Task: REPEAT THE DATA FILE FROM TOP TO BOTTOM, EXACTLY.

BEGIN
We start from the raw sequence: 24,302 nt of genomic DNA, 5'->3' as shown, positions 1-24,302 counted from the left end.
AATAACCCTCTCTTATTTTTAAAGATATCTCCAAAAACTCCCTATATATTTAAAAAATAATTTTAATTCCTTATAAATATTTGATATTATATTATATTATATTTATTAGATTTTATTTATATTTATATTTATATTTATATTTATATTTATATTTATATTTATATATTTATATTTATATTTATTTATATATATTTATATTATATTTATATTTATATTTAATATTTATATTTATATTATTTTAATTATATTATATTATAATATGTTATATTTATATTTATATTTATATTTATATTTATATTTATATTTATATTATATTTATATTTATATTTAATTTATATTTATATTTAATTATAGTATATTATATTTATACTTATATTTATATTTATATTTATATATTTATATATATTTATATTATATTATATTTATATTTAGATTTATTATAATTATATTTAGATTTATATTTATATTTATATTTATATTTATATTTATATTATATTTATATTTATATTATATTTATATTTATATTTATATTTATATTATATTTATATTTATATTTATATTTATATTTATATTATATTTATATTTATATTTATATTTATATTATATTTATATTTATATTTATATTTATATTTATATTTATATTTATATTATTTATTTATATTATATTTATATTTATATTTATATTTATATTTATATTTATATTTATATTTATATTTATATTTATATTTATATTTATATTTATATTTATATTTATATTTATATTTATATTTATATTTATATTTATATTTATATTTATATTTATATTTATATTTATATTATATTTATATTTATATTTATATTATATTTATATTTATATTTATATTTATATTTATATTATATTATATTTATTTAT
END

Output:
We start from the raw sequence: 24,302 nt of genomic DNA, 5'->3' as shown, positions 1-24,302 counted from the left end.
AATAACCCTCTCTTATTTTTAAAGATATCTCCAAAAACTCCCTATATATTTAAAAAATAATTTTAATTCCTTATAAATATTTGATATTATATTATATTATATTTATTAGATTTTATTTATATTTATATTTATATTTATATTTATATTTATATTTATATTTATATATTTATATTTATATTTATTTATATATATTTATATTATATTTATATTTATATTTAATATTTATATTTATATTATTTTAATTATATTATATTATAATATGTTATATTTATATTTATATTTATATTTATATTTATATTTATATTTATATTATATTTATATTTATATTTAATTTATATTTATATTTAATTATAGTATATTATATTTATACTTATATTTATATTTATATTTATATATTTATATATATTTATATTATATTATATTTATATTTAGATTTATTATAATTATATTTAGATTTATATTTATATTTATATTTATATTTATATTTATATTATATTTATATTTATATTATATTTATATTTATATTTATATTTATATTATATTTATATTTATATTTATATTTATATTTATATTATATTTATATTTATATTTATATTTATATTATATTTATATTTATATTTATATTTATATTTATATTTATATTTATATTATTTATTTATATTATATTTATATTTATATTTATATTTATATTTATATTTATATTTATATTTATATTTATATTTATATTTATATTTATATTTATATTTATATTTATATTTATATTTATATTTATATTTATATTTATATTTATATTTATATTTATATTTATATTTATATTATATTTATATTTATATTTATATTATATTTATATTTATATTTATATTTATATTTATATTATATTATATTTATTTAT